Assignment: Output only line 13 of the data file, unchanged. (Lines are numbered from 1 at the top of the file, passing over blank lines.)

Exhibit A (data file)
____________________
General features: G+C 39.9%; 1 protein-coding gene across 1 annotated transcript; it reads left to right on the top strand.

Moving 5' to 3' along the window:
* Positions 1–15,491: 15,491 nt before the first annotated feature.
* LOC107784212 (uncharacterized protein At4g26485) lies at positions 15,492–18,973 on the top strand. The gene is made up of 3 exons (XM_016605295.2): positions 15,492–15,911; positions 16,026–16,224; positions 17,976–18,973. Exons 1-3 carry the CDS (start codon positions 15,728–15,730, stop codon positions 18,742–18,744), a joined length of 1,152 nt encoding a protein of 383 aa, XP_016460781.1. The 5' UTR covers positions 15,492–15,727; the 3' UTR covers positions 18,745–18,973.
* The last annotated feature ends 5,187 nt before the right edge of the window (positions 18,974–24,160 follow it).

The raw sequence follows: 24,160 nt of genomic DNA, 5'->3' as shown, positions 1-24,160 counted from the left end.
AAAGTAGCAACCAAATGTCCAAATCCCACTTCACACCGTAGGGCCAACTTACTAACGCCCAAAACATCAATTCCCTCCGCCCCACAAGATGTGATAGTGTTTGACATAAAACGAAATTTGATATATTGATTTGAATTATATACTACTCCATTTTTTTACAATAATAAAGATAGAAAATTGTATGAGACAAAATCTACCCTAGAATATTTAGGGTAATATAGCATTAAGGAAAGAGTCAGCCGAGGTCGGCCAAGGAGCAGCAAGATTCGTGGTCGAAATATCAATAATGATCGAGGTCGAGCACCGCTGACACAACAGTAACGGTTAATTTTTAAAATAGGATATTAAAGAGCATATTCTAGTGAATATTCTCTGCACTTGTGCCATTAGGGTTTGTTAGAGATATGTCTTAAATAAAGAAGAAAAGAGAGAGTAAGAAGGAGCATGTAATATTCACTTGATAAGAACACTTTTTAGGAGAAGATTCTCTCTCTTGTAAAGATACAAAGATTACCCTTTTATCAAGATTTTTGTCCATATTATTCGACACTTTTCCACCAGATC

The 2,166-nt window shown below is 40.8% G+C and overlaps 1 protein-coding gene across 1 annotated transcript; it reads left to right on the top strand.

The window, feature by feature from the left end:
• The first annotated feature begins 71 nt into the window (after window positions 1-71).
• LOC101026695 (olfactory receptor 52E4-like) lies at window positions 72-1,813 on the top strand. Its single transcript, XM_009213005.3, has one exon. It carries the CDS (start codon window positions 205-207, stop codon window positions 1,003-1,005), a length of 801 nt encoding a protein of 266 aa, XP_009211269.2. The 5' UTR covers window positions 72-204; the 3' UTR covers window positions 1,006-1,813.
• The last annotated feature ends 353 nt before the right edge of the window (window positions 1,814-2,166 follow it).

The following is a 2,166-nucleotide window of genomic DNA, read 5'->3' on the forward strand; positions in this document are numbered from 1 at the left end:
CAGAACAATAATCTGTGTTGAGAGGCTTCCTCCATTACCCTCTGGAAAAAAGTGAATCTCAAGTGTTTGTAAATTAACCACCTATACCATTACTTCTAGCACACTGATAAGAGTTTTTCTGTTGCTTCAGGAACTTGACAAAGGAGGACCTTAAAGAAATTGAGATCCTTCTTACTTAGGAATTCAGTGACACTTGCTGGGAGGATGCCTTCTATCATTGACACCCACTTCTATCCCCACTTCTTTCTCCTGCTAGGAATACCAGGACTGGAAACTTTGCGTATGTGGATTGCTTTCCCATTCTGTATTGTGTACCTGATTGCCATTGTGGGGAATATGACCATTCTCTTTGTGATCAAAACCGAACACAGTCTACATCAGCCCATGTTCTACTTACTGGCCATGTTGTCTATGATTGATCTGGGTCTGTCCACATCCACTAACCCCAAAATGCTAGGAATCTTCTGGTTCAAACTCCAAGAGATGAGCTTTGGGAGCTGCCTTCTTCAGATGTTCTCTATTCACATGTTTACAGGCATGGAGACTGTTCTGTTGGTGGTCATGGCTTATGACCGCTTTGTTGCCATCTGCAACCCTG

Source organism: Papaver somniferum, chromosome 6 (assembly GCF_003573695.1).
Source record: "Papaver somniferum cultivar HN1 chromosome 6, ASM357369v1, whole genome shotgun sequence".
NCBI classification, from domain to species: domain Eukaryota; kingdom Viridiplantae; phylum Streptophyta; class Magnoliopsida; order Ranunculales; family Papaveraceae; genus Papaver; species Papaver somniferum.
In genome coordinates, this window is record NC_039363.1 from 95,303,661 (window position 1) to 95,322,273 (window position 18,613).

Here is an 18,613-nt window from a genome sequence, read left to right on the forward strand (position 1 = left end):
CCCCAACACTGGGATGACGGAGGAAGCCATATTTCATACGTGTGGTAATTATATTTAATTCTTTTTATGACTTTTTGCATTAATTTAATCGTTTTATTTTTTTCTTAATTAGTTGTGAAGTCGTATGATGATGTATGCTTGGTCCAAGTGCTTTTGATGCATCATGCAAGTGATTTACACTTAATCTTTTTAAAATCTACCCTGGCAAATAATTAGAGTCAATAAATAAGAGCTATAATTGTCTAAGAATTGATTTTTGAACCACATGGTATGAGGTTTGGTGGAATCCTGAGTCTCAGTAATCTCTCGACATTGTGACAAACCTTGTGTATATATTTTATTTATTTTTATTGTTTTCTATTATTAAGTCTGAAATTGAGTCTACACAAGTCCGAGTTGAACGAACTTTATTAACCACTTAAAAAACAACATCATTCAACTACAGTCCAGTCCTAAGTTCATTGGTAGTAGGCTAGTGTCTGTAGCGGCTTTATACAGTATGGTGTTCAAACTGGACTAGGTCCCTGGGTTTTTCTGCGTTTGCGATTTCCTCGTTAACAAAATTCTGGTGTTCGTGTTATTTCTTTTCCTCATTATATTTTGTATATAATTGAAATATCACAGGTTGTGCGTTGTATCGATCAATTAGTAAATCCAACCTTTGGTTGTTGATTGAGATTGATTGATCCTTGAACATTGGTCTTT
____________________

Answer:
The following is a 2,166-nucleotide window of genomic DNA, read 5'->3' on the forward strand; positions in this document are numbered from 1 at the left end: